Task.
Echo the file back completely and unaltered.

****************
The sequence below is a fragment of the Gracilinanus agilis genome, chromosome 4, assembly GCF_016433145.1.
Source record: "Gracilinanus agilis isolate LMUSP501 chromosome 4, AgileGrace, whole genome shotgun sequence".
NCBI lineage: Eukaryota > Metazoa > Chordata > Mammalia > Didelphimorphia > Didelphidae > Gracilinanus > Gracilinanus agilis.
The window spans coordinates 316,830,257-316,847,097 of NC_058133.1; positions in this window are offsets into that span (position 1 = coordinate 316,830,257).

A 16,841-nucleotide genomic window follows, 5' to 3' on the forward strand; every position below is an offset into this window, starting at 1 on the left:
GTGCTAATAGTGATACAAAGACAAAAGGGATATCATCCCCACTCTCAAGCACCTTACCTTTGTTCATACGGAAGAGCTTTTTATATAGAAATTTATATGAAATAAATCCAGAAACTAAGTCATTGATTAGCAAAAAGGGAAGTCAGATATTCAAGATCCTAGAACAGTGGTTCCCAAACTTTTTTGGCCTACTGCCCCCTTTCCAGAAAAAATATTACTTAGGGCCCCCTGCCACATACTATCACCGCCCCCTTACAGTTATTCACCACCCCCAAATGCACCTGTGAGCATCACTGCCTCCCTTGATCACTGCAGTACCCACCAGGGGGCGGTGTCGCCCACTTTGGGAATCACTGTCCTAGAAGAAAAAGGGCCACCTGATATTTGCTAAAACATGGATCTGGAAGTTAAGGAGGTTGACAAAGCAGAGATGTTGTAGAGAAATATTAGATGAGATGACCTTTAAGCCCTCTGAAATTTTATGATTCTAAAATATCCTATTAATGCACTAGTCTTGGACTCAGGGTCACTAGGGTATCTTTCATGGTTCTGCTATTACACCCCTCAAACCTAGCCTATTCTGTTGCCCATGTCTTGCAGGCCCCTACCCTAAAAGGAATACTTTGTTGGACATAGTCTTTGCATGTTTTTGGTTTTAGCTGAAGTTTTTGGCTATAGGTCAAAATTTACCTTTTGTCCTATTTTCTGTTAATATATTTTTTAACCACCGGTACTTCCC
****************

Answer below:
The sequence below is a fragment of the Gracilinanus agilis genome, chromosome 4, assembly GCF_016433145.1.
Source record: "Gracilinanus agilis isolate LMUSP501 chromosome 4, AgileGrace, whole genome shotgun sequence".
NCBI lineage: Eukaryota > Metazoa > Chordata > Mammalia > Didelphimorphia > Didelphidae > Gracilinanus > Gracilinanus agilis.
The window spans coordinates 316,830,257-316,847,097 of NC_058133.1; positions in this window are offsets into that span (position 1 = coordinate 316,830,257).

A 16,841-nucleotide genomic window follows, 5' to 3' on the forward strand; every position below is an offset into this window, starting at 1 on the left:
GTGCTAATAGTGATACAAAGACAAAAGGGATATCATCCCCACTCTCAAGCACCTTACCTTTGTTCATACGGAAGAGCTTTTTATATAGAAATTTATATGAAATAAATCCAGAAACTAAGTCATTGATTAGCAAAAAGGGAAGTCAGATATTCAAGATCCTAGAACAGTGGTTCCCAAACTTTTTTGGCCTACTGCCCCCTTTCCAGAAAAAATATTACTTAGGGCCCCCTGCCACATACTATCACCGCCCCCTTACAGTTATTCACCACCCCCAAATGCACCTGTGAGCATCACTGCCTCCCTTGATCACTGCAGTACCCACCAGGGGGCGGTGTCGCCCACTTTGGGAATCACTGTCCTAGAAGAAAAAGGGCCACCTGATATTTGCTAAAACATGGATCTGGAAGTTAAGGAGGTTGACAAAGCAGAGATGTTGTAGAGAAATATTAGATGAGATGACCTTTAAGCCCTCTGAAATTTTATGATTCTAAAATATCCTATTAATGCACTAGTCTTGGACTCAGGGTCACTAGGGTATCTTTCATGGTTCTGCTATTACACCCCTCAAACCTAGCCTATTCTGTTGCCCATGTCTTGCAGGCCCCTACCCTAAAAGGAATACTTTGTTGGACATAGTCTTTGCATGTTTTTGGTTTTAGCTGAAGTTTTTGGCTATAGGTCAAAATTTACCTTTTGTCCTATTTTCTGTTAATATATTTTTTAACCACCGGTACTTCCC